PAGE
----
The formation of Milky Way–mass disk galaxies in the first 500 million years of a cold dark matter universe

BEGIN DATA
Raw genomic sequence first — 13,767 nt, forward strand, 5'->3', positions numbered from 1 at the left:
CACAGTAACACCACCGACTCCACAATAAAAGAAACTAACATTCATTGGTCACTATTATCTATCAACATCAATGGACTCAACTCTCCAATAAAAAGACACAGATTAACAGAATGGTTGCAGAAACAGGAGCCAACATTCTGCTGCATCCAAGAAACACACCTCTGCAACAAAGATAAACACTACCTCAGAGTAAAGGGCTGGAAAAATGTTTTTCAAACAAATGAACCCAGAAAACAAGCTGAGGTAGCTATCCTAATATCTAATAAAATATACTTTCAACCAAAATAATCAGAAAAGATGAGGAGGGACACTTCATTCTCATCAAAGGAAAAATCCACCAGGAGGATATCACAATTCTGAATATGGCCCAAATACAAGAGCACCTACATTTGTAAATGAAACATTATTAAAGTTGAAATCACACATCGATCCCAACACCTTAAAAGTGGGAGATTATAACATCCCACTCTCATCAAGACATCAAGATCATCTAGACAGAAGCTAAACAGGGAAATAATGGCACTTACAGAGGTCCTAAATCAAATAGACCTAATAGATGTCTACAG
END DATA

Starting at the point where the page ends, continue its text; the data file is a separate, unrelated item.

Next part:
Whether or not among the myriad tiny protogalaxies there exists a population with similarities to present-day galaxies is an open question. We show, using BlueTides, the first hydrodynamic simulation large enough to resolve the relevant scales, that the first massive galaxies to form are predicted to have extensive rotationally supported disks. Although their morphology resembles in some ways Milky Way types seen at much lower redshifts, these high-redshift galaxies are smaller, denser, and richer in gas than their low-redshift counterparts. From a kinematic analysis of a statistical sample of 216 galaxies at redshift z = 8–10, we have found that disk galaxies make up 70% of the population of galaxies with stellar mass or greater. Cold dark matter cosmology therefore makes specific predictions for the population of large galaxies 500 million years after the Big Bang. We argue that wide-field satellite telescopes (e.g., WFIRST) will in the near future discover these first massive disk galaxies. The simplicity of their structure and formation history should make new tests of cosmology possible.